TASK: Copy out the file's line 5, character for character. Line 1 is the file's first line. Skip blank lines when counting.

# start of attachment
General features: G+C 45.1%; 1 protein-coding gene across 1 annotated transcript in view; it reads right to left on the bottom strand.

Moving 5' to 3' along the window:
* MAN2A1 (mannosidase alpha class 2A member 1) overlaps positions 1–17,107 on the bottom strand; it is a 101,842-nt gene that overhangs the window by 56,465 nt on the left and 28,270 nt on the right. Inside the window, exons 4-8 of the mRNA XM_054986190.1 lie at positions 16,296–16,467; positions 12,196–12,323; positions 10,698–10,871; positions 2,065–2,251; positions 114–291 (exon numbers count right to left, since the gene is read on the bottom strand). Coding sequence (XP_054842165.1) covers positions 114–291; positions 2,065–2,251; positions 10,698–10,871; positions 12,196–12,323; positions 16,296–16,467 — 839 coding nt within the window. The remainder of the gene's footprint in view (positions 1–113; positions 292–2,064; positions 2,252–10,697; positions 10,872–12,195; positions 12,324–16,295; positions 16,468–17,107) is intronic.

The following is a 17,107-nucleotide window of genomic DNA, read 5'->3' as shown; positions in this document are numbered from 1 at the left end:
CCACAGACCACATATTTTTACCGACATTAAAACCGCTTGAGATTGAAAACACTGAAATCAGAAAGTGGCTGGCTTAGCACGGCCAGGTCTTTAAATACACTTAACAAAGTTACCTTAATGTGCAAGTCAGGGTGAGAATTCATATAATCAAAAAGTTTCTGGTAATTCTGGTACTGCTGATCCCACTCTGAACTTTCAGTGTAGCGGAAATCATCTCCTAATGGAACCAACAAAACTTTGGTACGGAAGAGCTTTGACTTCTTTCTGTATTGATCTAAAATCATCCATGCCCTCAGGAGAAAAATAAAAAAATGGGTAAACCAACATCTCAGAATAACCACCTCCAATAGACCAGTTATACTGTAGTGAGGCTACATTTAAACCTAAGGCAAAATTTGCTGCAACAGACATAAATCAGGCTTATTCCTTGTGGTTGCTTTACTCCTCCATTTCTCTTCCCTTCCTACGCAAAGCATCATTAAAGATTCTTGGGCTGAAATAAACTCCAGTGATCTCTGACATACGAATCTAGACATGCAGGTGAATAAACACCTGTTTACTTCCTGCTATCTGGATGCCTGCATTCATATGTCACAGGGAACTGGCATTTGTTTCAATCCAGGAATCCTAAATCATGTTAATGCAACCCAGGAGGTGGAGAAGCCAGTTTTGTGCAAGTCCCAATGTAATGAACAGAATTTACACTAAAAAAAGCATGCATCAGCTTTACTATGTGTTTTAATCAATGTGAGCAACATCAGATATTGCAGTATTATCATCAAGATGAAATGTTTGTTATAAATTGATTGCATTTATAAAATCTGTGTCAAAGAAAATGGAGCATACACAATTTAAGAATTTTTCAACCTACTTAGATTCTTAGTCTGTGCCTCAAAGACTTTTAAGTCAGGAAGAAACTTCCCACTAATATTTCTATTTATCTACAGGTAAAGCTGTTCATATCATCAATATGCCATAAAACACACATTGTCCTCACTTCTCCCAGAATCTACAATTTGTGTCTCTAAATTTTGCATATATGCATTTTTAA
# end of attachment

CCACAGACCACATATTTTTACCGACATTAAAACCGCTTGAGATTGAAAACACTGAAATCAGAAAGTGGCTGGCTTAGCACGGCCAGGTCTTTAAATACACTTAACAAAGTTACCTTAATGTGCAAGTCAGGGTGAGAATTCATATAATCAAAAAGTTTCTGGTAATTCTGGTACTGCTGATCCCACTCTGAACTTTCAGTGTAGCGGAAATCATCTCCTAATGGAACCAACAAAACTTTGGTACGGAAGAGCTTTGACTTCTTTCTGTATTGATCTAAAATCATCCATGCCCTCAGGAGAAAAATAAAAAAATGGGTAAACCAACATCTCAGAATAACCACCTCCAATAGACCAGTTATACTGTAGTGAGGCTACATTTAAACCTAAGGCAAAATTTGCTGCAACAGACATAAATCAGGCTTATTCCTTGTGGTTGCTTTACTCCTCCATTTCTCTTCCCTTCCTACGCAAAGCATCATTAAAGATTCTTGGGCTGAAATAAACTCCAGTGATCTCTGACATACGAATCTAGACATGCAGGTGAATAAACACCTGTTTACTTCCTGCTATCTGGATGCCTGCATTCATATGTCACAGGGAACTGGCATTTGTTTCAATCCAGGAATCCTAAATCATGTTAATGCAACCCAGGAGGTGGAGAAGCCAGTTTTGTGCAAGTCCCAATGTAATGAACAGAATTTACACTAAAAAAAGCATGCATCAGCTTTACTATGTGTTTTAATCAATGTGAGCAACATCAGATATTGCAGTATTATCATCAAGATGAAATGTTTGTTATAAATTGATTGCATTTATAAAATCTGTGTCAAAGAAAATGGAGCATACACAATTTAAGAATTTTTCAACCTACTTAGATTCTTAGTCTGTGCCTCAAAGACTTTTAAGTCAGGAAGAAACTTCCCACTAATATTTCTATTTATCTACAGGTAAAGCTGTTCATATCATCAATATGCCATAAAACACACATTGTCCTCACTTCTCCCAGAATCTACAATTTGTGTCTCTAAATTTTGCATATATGCATTTTTAA